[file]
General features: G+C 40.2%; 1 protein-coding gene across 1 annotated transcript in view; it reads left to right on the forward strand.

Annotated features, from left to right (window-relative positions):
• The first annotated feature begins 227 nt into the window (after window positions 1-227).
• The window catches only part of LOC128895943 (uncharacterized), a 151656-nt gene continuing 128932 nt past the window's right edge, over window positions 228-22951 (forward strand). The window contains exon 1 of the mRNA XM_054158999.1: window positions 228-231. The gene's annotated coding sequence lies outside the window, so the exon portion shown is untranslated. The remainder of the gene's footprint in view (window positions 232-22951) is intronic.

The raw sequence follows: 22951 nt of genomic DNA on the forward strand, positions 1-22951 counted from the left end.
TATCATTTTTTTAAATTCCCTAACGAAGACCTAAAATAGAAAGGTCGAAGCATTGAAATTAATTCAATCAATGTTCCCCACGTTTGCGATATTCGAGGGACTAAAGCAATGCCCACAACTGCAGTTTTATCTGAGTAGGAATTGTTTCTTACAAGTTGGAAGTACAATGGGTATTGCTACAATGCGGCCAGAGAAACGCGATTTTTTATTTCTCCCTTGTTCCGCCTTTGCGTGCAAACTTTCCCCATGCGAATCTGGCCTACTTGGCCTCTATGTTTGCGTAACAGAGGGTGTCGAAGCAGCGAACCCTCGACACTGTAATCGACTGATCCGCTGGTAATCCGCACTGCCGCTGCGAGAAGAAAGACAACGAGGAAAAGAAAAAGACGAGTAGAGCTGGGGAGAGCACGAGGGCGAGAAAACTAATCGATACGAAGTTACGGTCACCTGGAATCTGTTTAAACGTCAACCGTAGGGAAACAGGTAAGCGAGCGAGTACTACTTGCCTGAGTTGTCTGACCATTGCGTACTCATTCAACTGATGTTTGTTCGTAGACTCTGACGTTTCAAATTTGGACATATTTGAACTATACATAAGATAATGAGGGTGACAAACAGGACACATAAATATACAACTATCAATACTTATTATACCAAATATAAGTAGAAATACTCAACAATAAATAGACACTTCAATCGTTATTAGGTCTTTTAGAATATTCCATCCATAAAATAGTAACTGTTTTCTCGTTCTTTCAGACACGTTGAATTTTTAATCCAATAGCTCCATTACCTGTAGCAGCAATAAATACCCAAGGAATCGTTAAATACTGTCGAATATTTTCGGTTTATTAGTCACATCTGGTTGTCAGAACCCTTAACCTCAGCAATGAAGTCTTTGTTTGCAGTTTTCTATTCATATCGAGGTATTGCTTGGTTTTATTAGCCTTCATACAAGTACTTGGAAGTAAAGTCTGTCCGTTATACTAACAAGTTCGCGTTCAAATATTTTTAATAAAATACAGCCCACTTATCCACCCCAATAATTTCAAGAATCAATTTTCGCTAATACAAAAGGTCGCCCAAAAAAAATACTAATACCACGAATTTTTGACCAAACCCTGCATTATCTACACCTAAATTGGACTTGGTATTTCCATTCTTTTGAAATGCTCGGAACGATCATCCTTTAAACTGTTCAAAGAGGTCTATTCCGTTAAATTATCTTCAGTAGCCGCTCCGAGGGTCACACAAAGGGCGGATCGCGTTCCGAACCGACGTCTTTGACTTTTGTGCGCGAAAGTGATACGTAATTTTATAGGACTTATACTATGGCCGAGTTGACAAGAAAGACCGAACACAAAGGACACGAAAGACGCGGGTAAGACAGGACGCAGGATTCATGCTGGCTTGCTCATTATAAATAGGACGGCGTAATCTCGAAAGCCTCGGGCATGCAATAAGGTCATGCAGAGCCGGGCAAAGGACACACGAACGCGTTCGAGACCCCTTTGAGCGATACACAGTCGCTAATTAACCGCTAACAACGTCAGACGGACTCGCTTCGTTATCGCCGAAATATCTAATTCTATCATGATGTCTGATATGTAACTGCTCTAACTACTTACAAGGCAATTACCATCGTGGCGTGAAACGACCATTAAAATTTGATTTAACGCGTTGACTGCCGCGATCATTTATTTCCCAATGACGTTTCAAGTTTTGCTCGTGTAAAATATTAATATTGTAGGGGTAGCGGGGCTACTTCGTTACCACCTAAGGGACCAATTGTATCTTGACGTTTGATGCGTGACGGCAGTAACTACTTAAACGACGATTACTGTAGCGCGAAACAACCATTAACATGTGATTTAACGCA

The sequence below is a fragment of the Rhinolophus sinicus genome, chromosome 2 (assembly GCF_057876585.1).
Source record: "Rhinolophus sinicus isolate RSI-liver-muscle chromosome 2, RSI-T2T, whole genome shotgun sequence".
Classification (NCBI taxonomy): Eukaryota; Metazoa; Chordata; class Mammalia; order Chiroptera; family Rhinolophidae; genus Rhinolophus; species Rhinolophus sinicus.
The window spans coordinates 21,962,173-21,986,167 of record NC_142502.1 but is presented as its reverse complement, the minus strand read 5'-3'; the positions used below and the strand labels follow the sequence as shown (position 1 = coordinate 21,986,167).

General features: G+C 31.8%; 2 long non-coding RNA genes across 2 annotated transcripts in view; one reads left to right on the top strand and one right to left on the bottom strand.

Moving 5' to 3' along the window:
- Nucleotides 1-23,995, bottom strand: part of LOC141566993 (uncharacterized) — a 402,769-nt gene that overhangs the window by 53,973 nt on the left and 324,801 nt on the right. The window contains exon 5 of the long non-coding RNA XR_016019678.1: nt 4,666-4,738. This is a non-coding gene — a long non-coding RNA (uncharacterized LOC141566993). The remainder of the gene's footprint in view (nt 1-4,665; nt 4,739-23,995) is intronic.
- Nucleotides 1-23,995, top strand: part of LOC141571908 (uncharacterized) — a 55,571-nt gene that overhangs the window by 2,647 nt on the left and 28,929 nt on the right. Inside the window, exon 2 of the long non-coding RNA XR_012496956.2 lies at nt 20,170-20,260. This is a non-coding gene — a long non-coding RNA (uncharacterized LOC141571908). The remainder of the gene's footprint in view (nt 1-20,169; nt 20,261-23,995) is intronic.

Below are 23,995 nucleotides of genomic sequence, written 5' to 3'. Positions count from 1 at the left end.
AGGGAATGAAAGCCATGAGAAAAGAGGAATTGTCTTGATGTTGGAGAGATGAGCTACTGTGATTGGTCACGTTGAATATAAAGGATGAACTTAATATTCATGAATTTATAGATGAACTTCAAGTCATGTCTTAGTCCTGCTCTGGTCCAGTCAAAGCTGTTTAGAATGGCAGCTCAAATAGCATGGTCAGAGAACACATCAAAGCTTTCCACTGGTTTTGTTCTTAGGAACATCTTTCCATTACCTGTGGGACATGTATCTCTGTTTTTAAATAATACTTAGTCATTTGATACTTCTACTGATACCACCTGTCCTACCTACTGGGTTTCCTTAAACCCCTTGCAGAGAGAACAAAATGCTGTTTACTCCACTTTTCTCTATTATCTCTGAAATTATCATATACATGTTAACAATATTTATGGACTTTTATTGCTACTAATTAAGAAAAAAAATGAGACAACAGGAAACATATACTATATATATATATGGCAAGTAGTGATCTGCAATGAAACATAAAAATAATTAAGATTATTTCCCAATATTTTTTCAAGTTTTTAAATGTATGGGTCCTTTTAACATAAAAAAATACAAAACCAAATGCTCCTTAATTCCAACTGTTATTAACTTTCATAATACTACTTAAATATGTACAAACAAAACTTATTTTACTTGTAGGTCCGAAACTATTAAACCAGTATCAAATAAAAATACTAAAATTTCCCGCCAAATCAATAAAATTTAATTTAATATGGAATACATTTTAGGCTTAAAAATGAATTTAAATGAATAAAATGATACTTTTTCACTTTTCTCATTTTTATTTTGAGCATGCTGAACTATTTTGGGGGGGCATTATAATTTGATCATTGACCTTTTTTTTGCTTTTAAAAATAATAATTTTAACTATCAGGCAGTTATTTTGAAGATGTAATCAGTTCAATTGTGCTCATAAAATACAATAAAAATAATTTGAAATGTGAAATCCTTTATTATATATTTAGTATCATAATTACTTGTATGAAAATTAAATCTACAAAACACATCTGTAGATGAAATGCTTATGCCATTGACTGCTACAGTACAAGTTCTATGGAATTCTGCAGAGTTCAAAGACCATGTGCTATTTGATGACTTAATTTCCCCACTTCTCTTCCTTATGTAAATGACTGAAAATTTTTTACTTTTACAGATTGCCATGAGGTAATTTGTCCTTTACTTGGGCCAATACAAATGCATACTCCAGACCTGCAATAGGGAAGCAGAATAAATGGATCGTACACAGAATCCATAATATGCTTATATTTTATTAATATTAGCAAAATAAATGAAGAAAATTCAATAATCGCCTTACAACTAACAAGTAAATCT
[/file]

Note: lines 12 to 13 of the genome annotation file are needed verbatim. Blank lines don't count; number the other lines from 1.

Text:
Moving 5' to 3' along the window:
- Nucleotides 1-23,995, bottom strand: part of LOC141566993 (uncharacterized) — a 402,769-nt gene that overhangs the window by 53,973 nt on the left and 324,801 nt on the right. The window contains exon 5 of the long non-coding RNA XR_016019678.1: nt 4,666-4,738. This is a non-coding gene — a long non-coding RNA (uncharacterized LOC141566993). The remainder of the gene's footprint in view (nt 1-4,665; nt 4,739-23,995) is intronic.